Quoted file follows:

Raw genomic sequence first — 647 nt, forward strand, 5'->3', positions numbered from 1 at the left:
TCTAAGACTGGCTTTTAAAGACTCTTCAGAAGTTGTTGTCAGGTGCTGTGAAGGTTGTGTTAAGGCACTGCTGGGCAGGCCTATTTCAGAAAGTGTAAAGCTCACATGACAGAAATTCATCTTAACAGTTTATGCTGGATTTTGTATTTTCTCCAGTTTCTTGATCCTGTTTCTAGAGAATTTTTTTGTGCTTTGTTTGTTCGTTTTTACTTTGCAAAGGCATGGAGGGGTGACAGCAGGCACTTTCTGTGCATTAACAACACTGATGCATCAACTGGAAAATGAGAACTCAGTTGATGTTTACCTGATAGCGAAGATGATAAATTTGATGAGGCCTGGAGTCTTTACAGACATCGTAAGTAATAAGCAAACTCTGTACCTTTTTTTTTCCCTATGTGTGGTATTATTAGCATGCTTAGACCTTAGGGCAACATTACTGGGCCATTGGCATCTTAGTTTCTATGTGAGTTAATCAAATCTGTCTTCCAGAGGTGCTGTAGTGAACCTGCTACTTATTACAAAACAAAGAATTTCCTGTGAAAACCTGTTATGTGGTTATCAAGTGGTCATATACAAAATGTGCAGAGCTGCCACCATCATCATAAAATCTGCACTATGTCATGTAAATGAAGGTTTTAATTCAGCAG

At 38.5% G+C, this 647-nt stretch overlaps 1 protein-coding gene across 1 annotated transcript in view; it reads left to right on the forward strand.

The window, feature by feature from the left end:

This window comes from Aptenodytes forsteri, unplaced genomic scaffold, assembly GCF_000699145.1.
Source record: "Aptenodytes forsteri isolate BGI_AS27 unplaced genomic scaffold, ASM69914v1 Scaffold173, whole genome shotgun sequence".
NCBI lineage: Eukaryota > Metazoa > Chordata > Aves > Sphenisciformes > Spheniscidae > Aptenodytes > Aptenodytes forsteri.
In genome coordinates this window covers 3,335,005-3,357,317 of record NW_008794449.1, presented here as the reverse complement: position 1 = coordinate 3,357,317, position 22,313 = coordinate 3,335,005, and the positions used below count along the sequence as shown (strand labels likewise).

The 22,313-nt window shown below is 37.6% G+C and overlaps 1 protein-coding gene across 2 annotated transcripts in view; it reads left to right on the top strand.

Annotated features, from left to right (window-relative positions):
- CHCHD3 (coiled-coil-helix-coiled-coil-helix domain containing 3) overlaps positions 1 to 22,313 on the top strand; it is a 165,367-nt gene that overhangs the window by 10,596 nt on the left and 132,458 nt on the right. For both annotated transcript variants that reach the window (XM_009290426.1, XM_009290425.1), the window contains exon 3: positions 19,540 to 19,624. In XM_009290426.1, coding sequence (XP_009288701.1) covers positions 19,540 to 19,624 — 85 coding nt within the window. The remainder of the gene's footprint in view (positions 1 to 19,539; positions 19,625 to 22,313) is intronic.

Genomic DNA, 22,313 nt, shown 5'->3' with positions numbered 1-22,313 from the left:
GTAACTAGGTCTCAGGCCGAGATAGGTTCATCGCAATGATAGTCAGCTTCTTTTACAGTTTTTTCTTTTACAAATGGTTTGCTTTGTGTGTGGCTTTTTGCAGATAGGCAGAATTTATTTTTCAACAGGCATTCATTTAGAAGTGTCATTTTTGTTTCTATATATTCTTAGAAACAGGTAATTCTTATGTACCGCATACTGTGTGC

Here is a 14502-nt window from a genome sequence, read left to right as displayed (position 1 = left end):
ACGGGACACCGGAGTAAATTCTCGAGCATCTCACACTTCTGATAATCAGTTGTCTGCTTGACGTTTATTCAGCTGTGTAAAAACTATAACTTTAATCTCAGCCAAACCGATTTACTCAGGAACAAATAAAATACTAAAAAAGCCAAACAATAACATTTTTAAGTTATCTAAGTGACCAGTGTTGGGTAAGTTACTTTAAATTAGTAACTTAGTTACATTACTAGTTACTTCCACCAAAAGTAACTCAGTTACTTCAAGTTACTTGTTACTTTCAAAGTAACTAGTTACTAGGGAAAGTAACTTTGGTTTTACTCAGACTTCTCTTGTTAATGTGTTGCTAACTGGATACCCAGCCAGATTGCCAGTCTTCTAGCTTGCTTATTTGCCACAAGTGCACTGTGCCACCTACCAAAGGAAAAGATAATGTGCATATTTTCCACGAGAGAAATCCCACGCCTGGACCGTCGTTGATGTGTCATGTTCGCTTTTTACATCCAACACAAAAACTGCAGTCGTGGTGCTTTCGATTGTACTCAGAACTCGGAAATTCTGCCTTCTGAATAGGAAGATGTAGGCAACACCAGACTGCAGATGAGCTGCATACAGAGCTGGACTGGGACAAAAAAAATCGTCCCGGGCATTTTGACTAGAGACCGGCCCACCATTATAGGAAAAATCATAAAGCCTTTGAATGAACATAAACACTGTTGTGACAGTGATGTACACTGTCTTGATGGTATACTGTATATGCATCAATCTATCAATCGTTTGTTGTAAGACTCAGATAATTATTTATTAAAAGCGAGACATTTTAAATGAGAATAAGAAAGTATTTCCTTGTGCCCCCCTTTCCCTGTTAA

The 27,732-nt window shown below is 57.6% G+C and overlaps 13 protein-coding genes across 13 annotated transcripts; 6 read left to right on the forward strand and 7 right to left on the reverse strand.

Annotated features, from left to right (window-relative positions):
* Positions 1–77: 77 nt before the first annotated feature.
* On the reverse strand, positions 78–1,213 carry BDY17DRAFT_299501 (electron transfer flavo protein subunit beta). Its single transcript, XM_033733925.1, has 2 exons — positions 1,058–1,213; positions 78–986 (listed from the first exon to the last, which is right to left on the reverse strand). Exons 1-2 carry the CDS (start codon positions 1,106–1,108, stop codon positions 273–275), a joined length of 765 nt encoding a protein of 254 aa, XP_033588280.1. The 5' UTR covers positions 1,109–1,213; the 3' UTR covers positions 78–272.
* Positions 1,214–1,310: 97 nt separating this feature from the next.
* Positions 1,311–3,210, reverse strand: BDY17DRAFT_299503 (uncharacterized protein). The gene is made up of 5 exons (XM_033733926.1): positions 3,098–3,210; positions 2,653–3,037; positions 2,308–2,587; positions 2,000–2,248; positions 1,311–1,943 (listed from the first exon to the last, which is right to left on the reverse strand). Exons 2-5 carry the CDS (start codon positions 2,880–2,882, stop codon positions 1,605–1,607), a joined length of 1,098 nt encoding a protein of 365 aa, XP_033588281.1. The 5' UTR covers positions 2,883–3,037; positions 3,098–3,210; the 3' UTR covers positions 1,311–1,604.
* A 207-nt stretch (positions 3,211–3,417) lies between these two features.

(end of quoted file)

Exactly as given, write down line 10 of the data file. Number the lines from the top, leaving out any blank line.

Annotated features, from left to right (window-relative positions):